The Lux System
The Lux operon is a set of genes active in bacterial luminescence. Homologues are found in different species of luminescent bacteria, such as Vibrio fischeri, Vibrio harveyi, Vibrio (formerly Photobacterium) phosphoreum, Photobacterium leiognathi and Photorhabdus (Xenorhabdus) luminescens. Between these species there are slight differences in the order of genes. In the most studied species, V. fischeri, the system consists of two translated regions, a leftward region containing the LuxR gene and a rightward region containing the genes LuxI, C, D, A, B, E and G in this order. LuxA and LuxB encode the two subunits of the bacterial luciferase, while the products of LuxC, LuxD and LuxE synthesize the substrate for the light emitting reaction, tetradecanal. The exact function of LuxG is unknown, and it appears to be non-essential for light emission, but its presence increases light output. Due to the specific codon usage in the Lux operon, LuxA and LuxB are translated at a five times higher level than C, D, E and G. In V.fischeri and many other species, the expression of the Lux system is tightly coupled with the intra-specific quorum sensing mechanisms. Thus bioluminescence is controlled by the physiological state of the cell (availability of substrates) as well as the state of the colony (concentration of quorum-sensing molecules)
Repression by H-NS
A nucleoid protein, H-NS, appears to be intricately involved in the regulation of the transcription of Lux genes. H-NS is a pleiotropic repressor protein that has been shown to bind predominantly to curved DNA caused by A-T rich regions. Repression can occur both by binding to promoter sites (promoter occlusion) and by looping the DNA around a promoter region to trap the RNA-Polymerase (Pon et al. 2000) The H-NS protein consist of a dimerization (or multimerization) and a DNA-binding domain. Its binding to DNA appears to be DNA shape- rather than sequence-specific. A description of the DNA binding properties of H-NS proteins can be found in (Dame et al. 2006) The protein has also been implicated in the repression of foreign genes acquired by horizontal transfer and synthetic genes (Dorman and Kane 2008). Certain h-ns mutants have been shown to exhibit much higher levels of gene expression and bioluminescence. Several sites within the Lux system have been described as binding sites for H-NS (Ulitzur 1998). Such binding sites exist in both the leftward and the rightward promoter regions, within the coding sequence of LuxI, the intergenic region and start of LuxC as well as the intergenic region and start of LuxA.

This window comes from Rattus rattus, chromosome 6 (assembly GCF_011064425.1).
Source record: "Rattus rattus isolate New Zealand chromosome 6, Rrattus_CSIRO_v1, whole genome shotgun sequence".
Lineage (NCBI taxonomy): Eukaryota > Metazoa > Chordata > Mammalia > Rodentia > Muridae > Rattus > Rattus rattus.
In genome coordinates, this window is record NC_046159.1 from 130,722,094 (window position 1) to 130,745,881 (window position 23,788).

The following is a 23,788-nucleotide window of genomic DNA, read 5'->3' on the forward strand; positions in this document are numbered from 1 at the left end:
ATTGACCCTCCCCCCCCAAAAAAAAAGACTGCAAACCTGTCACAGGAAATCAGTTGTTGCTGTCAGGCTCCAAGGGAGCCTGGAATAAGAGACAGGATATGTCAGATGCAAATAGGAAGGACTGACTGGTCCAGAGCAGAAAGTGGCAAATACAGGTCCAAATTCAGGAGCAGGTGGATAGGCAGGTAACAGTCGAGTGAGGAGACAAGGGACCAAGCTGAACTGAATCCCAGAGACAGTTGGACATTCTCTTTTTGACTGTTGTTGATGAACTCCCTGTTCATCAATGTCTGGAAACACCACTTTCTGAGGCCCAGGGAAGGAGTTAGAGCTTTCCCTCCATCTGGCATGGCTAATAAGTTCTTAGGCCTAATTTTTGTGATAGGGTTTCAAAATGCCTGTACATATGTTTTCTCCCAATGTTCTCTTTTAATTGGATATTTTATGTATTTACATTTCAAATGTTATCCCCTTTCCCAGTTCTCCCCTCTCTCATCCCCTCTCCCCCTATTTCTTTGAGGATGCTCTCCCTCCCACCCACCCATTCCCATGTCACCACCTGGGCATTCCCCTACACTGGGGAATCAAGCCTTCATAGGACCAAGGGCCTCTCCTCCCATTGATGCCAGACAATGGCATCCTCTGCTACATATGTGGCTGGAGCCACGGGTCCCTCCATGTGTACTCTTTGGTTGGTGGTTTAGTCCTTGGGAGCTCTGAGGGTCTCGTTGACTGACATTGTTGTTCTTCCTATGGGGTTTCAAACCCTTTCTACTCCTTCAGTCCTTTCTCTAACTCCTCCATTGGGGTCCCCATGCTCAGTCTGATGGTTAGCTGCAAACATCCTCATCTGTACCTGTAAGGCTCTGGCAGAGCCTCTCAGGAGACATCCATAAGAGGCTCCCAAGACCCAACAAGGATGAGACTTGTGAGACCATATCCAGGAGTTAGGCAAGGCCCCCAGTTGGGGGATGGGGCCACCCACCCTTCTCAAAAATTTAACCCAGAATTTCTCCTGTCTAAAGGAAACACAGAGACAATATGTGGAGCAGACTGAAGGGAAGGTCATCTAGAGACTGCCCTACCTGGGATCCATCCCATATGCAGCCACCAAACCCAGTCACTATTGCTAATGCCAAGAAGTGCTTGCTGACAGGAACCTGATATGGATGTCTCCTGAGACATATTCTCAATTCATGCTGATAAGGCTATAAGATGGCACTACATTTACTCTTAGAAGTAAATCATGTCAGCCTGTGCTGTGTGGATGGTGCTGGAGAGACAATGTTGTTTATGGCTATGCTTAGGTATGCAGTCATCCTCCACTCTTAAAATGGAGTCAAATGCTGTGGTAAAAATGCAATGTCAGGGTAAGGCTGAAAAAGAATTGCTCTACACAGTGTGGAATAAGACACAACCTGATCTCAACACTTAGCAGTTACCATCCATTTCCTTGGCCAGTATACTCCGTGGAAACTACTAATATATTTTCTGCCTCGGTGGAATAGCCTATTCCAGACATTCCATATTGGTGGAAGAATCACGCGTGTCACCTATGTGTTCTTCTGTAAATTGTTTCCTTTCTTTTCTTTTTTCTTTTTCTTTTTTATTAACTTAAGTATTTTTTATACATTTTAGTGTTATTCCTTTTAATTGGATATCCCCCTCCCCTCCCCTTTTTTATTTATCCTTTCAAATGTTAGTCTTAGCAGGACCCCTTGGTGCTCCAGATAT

Regulation by LuxR and LuxI
LuxR and LuxI are genes involved in the quorum sensing mechanism of Vibrio fischeri. LuxI codes for an enzyme catalysing the synthesis of a specific N-acyl homoserine lactone (AHL). This compound is diffusible and acts as a signal between different cells of the population. In nature, V. fischeri uses quorum sensing to assess the size of the symbiont colony within their host organism. At the right colony density they activate bioluminescence.
AHL binds to the protein product of LuxR changing its 3-dimensional shape (Stevens and Greenberg 1997). The C-terminal domain of the activated LuxR then interacts with H-NS proteins bound to curved DNA-regions in the Lux operon. Such regions are especially prominent in the promoter regions of LuxI and LuxR, causing AHL to induce its own synthesis. Repression also occurs at the LuxCDABEG promoter as well as within the coding sequence of LuxC, LuxA and LuxB. While the natural quorum-controlled mechanism relieves this repression, it remains a problem if the lux operon is placed under a different promoter in a H-NS wild type strain.